We note that Opperman involved an inventory search of an integral part of an automobile rather than an inventory of a container. While Chadwick and Sanders involved searches of containers taken from vehicles, the searches were not conducted as inventories but were based upon probable cause. Thus, the United States Supreme Court has yet to pass on the permissible limits of inventory searches of containers taken from vehicles. However, from a reading of the Opperman, Chadwick and Sanders opinions, the following principles emerge: An inventory search of an automobile is reasonable and therefore constitutionally permissible when conducted in accordance with standard, as opposed to arbitrary, law-enforcement procedures. In order for the customary inventory search to *141be deemed reasonable, it must further three objectives: the protection of the owner’s interest in his property; the protection of police officers as custodians of the property from claims of loss or damage; the protection of the police from risk of harm. A warrant is generally required for the search of luggage or any other container of personal effects. The warrantless search of such a container, therefore, will be deemed unconstitutional unless it can be justified under an established exception to the warrant requirement. The mere fact that the container is found in a vehicle or is seized subsequent to an arrest based upon probable cause will be insufficient to bring the warrant-less search within the automobile exception or the search-incident-to-an-arrest exception.
In view of the above-stated principles and in light of our opinion in People v. Hamilton (1979), 74 Ill. 2d 457, we hold that the procedure of inventorying the contents of a suitcase found in a lawfully impounded vehicle is, in the absence of exigent circumstances, unreasonable and therefore in violation of the fourth amendment.
In People v. Hamilton (1979), 74 Ill. 2d 457, the defendant was injured in an automobile accident and was taken to a hospital. An inventory of his personal effects was performed by a nurse and an orderly in accordance with hospital procedure. During the course of the inventory, the orderly found a locked briefcase. He unlocked the case with a key found in the defendant’s possession and discovered a closed bag containing what he believed, upon opening and examining its contents, to be heroin. The orderly told the nurse of his discovery. The bag was returned to the suitcase and the case was locked and placed at the foot of defendant’s bed in the hospital emergency room. A police officer arrived to complete his accident report. The nurse informed the officer of some items found and stated, “You better check the briefcase.” The officer then informed the defendant that his briefcase *142would be returned to the disabled vehicle and his property would be inventoried. Before leaving the emergency room, however, the police officer opened the suitcase, finding the contraband.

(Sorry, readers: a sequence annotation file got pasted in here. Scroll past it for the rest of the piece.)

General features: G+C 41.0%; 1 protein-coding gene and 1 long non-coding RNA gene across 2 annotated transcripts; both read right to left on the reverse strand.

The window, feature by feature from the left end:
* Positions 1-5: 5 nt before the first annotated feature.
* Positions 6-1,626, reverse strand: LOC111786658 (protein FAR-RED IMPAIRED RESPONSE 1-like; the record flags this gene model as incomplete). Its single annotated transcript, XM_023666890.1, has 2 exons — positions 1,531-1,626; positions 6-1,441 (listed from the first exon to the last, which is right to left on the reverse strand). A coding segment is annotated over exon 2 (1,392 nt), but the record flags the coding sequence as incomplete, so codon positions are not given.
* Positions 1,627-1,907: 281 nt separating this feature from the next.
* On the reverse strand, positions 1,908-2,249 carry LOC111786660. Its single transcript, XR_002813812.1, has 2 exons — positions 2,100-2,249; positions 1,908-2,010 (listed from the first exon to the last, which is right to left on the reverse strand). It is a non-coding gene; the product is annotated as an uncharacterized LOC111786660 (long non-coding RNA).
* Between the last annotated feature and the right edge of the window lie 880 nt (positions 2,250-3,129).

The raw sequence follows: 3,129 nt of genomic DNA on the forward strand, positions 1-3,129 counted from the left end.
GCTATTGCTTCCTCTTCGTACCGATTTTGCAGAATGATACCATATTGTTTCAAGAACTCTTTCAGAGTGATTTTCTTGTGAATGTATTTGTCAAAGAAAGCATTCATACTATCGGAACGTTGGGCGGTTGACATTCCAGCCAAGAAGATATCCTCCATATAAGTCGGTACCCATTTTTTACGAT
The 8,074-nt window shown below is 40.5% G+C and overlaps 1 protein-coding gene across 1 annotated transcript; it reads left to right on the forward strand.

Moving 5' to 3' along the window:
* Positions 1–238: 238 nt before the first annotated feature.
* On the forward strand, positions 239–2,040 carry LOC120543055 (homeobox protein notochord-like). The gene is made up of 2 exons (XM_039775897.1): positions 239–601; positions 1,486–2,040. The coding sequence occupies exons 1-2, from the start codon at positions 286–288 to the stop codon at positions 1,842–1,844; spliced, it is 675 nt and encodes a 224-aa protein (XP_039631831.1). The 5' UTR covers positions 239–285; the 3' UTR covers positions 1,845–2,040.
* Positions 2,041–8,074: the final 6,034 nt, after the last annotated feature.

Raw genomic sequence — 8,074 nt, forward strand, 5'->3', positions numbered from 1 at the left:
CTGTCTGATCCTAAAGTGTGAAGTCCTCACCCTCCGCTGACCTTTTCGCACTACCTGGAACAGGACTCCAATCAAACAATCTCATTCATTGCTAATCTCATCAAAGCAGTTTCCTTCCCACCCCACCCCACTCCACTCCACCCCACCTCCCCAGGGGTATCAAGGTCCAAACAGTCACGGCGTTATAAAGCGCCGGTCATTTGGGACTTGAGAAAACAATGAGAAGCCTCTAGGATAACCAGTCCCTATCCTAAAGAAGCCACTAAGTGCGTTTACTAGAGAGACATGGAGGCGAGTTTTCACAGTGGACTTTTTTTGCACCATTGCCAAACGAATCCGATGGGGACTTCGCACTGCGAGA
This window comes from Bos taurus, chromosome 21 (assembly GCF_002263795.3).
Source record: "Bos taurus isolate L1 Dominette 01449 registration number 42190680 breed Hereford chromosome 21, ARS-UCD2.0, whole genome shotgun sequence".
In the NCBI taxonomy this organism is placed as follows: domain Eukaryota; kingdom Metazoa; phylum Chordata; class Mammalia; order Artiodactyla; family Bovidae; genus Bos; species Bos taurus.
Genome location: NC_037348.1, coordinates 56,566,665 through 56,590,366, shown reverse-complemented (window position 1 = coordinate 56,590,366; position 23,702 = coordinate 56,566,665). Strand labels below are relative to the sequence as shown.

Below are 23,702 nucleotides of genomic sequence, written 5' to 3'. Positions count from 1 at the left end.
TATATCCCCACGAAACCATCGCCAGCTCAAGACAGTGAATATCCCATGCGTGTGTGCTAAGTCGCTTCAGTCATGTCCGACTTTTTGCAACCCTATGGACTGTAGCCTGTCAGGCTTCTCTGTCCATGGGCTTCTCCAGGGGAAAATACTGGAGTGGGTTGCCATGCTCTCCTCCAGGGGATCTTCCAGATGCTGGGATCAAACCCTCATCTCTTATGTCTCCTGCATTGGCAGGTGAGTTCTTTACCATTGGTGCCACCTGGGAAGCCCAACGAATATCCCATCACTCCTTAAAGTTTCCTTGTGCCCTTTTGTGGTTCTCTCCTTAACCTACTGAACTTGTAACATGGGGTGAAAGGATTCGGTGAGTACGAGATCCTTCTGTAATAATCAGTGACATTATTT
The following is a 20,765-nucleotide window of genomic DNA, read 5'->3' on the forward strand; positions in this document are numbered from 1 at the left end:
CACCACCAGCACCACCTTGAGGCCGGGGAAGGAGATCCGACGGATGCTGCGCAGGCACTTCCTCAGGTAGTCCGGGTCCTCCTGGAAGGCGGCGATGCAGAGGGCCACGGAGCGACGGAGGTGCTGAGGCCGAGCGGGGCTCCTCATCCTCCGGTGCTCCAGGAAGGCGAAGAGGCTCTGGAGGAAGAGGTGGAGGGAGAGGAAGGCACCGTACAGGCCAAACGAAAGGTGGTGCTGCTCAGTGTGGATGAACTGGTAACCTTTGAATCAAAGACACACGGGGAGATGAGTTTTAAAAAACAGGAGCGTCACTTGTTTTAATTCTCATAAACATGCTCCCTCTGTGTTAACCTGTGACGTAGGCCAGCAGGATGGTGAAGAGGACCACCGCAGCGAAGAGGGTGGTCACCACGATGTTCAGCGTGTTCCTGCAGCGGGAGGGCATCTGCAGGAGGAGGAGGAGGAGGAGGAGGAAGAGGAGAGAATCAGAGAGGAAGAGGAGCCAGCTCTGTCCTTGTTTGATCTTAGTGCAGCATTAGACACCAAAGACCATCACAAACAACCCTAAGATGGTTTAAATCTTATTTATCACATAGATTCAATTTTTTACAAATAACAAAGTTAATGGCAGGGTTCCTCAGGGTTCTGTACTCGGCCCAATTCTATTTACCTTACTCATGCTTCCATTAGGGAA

In Hamilton we were unable to find the opening of the briefcase by the officer to be a valid inventory. First, we questioned the officer’s motive in opening the briefcase; that is, we believed that he opened the case not for the purpose of inventorying its contents but, rather, to search for contraband. We noted the high privacy interest accorded personal luggage in both the Supreme Court and First Circuit Court of Appeals opinions in the Chadwick case. We then tested the inventory against the threefold test enunciated in Opperman and utilized in our case of People v. Clark (1976), 65 Ill. 2d 169. Due to the lack of danger to the police, we found no justification for the warrantless intrusion. Accordingly, we held that the State failed to meet the fourth amendment reasonableness test and, therefore, ruled the evidence was inadmissible. After a review of the record, we fail to find the existence of facts in the case before us which would warrant a result different than that reached in Hamilton.